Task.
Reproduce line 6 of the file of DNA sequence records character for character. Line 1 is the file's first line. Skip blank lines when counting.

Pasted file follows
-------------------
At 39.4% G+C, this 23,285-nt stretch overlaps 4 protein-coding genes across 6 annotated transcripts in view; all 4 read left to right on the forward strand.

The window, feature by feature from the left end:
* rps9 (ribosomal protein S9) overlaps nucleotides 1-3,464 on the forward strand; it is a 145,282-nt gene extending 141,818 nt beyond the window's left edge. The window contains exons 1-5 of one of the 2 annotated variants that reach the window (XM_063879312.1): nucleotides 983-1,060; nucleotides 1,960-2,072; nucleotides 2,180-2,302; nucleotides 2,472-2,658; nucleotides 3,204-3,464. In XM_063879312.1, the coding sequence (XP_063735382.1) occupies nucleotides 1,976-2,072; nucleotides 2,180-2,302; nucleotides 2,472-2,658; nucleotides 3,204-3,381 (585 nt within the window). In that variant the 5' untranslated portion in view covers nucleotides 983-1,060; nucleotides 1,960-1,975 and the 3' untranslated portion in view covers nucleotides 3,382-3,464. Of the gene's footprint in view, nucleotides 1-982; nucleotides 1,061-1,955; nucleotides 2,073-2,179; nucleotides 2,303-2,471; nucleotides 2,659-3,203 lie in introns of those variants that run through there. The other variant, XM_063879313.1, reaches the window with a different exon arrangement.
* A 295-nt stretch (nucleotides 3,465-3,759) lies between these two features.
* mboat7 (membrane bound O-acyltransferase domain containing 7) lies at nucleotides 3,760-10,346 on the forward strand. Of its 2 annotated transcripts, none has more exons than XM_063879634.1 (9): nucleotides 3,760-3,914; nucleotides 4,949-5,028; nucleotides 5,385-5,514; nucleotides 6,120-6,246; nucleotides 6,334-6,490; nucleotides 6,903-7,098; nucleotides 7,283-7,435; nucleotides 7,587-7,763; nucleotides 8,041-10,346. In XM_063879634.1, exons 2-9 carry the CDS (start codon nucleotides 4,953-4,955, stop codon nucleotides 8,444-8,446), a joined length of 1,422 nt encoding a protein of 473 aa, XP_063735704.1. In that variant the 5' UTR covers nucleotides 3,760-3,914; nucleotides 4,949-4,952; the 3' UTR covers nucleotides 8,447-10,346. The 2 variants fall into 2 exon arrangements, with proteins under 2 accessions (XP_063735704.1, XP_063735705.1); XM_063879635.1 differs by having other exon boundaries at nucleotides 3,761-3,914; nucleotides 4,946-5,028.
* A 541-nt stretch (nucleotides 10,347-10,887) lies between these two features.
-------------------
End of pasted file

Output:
* A 541-nt stretch (nucleotides 10,347-10,887) lies between these two features.